Penticton city council held an electronic public hearing Monday, May 11 where they heard more than 10 residents voice their concerns over a proposed development on the former Kampe property.
City council, staff and residents also heard from a representative from the development company Broadstreet Properties.
The city was looking for feedback on whether to allow two six-storey apartment towers offering a total of over 150 units on the property at 435 Green Avenue West previously owned by Penticton businessman and philanthropist David E. Kampe.
The property was for sale for $4.5 million and purchased by Broadstreet Properties who brought forward the request for rezoning to council on March 16.
Broadstreet Properties already owns two other apartments in Penticton — Ridgecrest Place at 151 Duncan Avenue and Valley Views Apartments at 185 Kinney Avenue.
The developer has applied to change the property’s current designation of small lot residential to a higher density urban residential property. But as council heard at Monday’s public hearing, many residents believe the proposal is “too drastic” for the area.
All residents speaking in opposition to the proposed development had similar concerns including the potential impact on traffic, environment, privacy, property value concerns and concerns over the “radical” departure from the Official Community Plan and zoning for the area.
“It’s unimaginable what this is going to do to the fabric of our lifestyle,” said nearby resident Anna Cameron. “I understand development is necessary but this is so overwhelming, I’m appalled that council members would consider this drastic of changes to the OCP.”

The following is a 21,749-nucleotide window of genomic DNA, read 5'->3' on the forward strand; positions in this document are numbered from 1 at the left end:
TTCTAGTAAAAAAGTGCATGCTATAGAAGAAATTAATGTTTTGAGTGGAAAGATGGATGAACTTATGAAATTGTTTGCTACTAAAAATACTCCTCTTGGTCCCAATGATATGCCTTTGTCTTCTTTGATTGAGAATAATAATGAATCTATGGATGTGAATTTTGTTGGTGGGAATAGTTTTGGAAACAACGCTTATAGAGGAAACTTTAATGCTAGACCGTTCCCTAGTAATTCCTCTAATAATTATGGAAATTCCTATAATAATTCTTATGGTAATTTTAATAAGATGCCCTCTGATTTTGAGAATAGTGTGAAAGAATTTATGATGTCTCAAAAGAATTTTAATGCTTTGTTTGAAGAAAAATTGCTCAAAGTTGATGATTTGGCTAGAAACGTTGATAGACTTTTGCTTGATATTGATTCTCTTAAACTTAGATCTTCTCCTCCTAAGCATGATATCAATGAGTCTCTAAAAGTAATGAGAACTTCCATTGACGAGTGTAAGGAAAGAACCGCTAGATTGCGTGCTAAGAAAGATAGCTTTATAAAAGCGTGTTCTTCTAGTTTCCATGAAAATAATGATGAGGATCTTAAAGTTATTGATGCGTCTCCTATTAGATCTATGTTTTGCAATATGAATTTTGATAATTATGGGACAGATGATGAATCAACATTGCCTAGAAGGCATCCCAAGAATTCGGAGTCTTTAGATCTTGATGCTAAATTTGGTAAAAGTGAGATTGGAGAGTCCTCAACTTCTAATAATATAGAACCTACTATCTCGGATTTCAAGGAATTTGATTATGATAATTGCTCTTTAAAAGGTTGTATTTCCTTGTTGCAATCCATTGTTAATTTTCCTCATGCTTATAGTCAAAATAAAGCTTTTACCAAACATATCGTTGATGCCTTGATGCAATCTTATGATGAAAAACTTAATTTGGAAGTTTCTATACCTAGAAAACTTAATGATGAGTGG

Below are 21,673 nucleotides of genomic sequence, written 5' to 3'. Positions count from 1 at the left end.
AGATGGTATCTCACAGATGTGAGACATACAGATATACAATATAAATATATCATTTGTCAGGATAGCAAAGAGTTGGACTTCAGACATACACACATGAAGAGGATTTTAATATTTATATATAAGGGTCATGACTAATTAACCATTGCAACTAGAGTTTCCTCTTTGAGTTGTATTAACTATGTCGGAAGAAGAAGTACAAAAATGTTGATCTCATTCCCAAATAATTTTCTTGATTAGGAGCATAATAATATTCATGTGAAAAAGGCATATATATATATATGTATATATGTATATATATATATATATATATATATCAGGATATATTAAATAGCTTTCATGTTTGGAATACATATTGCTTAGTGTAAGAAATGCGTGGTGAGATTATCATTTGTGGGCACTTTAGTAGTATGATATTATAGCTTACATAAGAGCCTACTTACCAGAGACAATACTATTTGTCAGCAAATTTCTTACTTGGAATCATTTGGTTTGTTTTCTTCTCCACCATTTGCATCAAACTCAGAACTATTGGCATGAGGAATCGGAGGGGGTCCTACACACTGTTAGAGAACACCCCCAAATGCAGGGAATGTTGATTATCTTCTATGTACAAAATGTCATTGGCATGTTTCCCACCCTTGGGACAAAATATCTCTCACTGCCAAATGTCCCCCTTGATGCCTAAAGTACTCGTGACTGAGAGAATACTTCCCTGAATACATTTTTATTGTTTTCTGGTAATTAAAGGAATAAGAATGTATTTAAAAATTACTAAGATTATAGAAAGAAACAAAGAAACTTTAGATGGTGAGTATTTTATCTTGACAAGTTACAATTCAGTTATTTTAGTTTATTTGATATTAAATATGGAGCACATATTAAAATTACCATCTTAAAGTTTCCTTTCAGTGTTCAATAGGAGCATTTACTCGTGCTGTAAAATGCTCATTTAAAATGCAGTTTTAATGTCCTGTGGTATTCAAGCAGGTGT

|A digital rendering of the proposed apartments at 435 Green Avenue West. (Broadstreet Properties)|
City council received 111 letters regarding the proposal. In addition to the aforementioned concerns, several letters expressed desire for the property be used as a public park. But that would require the city purchase the property themselves which taxpayers likely wouldn’t approve of, mayor John Vassilaki noted.
Development manager of Broadstreet Properties Rachel Ricard was the first to speak at the hearing.
Ricard tried to address the concerns of locals and listed several reasons the property is suitable for the proposed development including the property’s close to proximity to shopping, schools, employment opportunities, public transportation amenities and existing infrastructure.
“We feel the proposed rezoning is appropriate for this area,” said Ricard. “It’s clear that those in opposition are concerned about density, traffic and protecting the natural areas.”
In response to the public feedback the development company scaled back the amount of units from 158 to 151 and added additional parking.
A traffic impact assessment found that the proposed development would not add a significant delay for any residents in the area, said Ricard.
Nearby resident Lori Goldman was the first to voice her concerns about the environmental impacts and affordability of the development. Goldman asked if the developer could come to an agreement with the city that would designate a certain number of units as below market rate affordable housing if the city offered some sort of tax incentive in return.
Ricard confirmed the developers intentions to build only market rate units but said an affordable housing agreement might be considered in the future.
Jim Moring, who lives adjacent to the property, spoke on behalf of over 150 people in opposition of the development, he said. Moring had concerns that many people would not be able to voice their concerns due to the hearing being held over Zoom.
He also had issues with the amount of public consultation the city did on the proposal before approving first reading.
“Is this radical Official Community Plan proposed amendment a case of selling out the neighbors despite the numbers in opposition for a perceived greater good for the city?” Moring asked council members.
“Council may have the legal authority to push this proposal through but you don’t have the moral authority,” Moring continued “This proposal could and should have died two weeks ago.”
The city’s director of development services Blake Laven said just because council gives first reading to something doesn’t necessarily mean they support it.
Council will now review the proposal during Tuesday’s (today’s) meeting.